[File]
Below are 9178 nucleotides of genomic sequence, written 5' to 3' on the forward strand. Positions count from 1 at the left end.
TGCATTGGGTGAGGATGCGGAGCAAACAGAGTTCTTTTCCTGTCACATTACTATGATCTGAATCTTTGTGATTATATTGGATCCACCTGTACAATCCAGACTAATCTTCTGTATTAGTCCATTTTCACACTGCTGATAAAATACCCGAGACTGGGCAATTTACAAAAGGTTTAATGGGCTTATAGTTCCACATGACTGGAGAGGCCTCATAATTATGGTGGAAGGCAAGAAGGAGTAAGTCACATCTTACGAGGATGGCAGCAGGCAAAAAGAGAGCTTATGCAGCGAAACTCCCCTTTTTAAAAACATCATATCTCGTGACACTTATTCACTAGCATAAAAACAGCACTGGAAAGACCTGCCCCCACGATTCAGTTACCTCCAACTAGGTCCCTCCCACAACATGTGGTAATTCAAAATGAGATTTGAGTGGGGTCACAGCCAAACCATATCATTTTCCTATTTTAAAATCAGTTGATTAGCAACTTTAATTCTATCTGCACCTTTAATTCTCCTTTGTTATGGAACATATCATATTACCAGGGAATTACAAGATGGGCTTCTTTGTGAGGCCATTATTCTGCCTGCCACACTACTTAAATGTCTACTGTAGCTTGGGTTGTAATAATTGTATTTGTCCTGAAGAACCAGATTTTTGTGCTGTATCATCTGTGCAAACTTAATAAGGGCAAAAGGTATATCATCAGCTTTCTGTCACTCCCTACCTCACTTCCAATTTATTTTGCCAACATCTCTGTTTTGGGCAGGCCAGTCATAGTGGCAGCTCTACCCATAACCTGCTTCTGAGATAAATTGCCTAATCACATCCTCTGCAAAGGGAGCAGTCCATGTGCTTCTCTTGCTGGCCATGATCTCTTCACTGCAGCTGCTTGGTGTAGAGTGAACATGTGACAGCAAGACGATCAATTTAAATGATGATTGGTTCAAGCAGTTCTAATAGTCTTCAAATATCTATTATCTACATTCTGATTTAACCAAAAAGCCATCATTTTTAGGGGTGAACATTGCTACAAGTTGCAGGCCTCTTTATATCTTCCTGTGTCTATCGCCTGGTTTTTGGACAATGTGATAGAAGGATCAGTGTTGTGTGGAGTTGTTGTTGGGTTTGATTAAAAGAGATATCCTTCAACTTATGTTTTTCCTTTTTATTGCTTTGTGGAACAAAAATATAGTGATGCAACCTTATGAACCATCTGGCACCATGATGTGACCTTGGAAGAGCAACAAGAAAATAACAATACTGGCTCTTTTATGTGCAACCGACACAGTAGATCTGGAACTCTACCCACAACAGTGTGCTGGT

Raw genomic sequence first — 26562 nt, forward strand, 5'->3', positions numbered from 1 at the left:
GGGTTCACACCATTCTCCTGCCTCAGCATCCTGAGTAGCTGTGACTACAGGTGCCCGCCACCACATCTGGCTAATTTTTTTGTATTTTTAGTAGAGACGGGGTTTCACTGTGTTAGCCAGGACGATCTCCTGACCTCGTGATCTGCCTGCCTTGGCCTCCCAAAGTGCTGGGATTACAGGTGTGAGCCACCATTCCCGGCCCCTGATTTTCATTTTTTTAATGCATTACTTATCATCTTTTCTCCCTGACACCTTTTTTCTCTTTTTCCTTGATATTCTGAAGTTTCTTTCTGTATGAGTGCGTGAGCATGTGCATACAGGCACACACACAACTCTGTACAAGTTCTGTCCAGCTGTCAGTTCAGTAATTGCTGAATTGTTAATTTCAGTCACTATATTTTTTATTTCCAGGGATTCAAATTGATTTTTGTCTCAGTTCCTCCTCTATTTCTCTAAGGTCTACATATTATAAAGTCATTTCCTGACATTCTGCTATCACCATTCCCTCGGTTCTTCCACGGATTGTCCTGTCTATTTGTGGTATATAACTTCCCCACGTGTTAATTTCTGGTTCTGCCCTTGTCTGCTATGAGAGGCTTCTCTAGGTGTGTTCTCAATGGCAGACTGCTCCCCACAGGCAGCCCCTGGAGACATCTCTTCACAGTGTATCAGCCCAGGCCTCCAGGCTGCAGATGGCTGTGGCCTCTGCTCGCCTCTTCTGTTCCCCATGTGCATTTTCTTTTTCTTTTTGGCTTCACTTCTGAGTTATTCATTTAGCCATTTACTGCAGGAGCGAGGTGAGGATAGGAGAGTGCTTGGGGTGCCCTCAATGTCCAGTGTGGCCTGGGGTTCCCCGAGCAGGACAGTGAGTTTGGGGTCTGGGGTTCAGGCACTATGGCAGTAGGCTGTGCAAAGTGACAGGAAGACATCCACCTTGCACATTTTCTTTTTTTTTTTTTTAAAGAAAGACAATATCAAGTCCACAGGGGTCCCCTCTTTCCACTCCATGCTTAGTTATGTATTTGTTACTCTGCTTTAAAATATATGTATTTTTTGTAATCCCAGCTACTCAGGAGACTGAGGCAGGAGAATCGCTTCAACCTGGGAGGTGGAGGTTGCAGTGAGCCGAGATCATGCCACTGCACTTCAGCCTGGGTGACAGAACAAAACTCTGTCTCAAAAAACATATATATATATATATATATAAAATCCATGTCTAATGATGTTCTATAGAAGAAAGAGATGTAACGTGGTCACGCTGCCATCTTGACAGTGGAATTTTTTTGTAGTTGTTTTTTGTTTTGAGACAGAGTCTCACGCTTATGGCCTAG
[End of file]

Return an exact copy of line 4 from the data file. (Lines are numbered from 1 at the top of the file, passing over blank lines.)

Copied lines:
GGGTTCACACCATTCTCCTGCCTCAGCATCCTGAGTAGCTGTGACTACAGGTGCCCGCCACCACATCTGGCTAATTTTTTTGTATTTTTAGTAGAGACGGGGTTTCACTGTGTTAGCCAGGACGATCTCCTGACCTCGTGATCTGCCTGCCTTGGCCTCCCAAAGTGCTGGGATTACAGGTGTGAGCCACCATTCCCGGCCCCTGATTTTCATTTTTTTAATGCATTACTTATCATCTTTTCTCCCTGACACCTTTTTTCTCTTTTTCCTTGATATTCTGAAGTTTCTTTCTGTATGAGTGCGTGAGCATGTGCATACAGGCACACACACAACTCTGTACAAGTTCTGTCCAGCTGTCAGTTCAGTAATTGCTGAATTGTTAATTTCAGTCACTATATTTTTTATTTCCAGGGATTCAAATTGATTTTTGTCTCAGTTCCTCCTCTATTTCTCTAAGGTCTACATATTATAAAGTCATTTCCTGACATTCTGCTATCACCATTCCCTCGGTTCTTCCACGGATTGTCCTGTCTATTTGTGGTATATAACTTCCCCACGTGTTAATTTCTGGTTCTGCCCTTGTCTGCTATGAGAGGCTTCTCTAGGTGTGTTCTCAATGGCAGACTGCTCCCCACAGGCAGCCCCTGGAGACATCTCTTCACAGTGTATCAGCCCAGGCCTCCAGGCTGCAGATGGCTGTGGCCTCTGCTCGCCTCTTCTGTTCCCCATGTGCATTTTCTTTTTCTTTTTGGCTTCACTTCTGAGTTATTCATTTAGCCATTTACTGCAGGAGCGAGGTGAGGATAGGAGAGTGCTTGGGGTGCCCTCAATGTCCAGTGTGGCCTGGGGTTCCCCGAGCAGGACAGTGAGTTTGGGGTCTGGGGTTCAGGCACTATGGCAGTAGGCTGTGCAAAGTGACAGGAAGACATCCACCTTGCACATTTTCTTTTTTTTTTTTTTAAAGAAAGACAATATCAAGTCCACAGGGGTCCCCTCTTTCCACTCCATGCTTAGTTATGTATTTGTTACTCTGCTTTAAAATATATGTATTTTTTGTAATCCCAGCTACTCAGGAGACTGAGGCAGGAGAATCGCTTCAACCTGGGAGGTGGAGGTTGCAGTGAGCCGAGATCATGCCACTGCACTTCAGCCTGGGTGACAGAACAAAACTCTGTCTCAAAAAACATATATATATATATATATATAAAATCCATGTCTAATGATGTTCTATAGAAGAAAGAGATGTAACGTGGTCACGCTGCCATCTTGACAGTGGAATTTTTTTGTAGTTGTTTTTTGTTTTGAGACAGAGTCTCACGCTTATGGCCTAG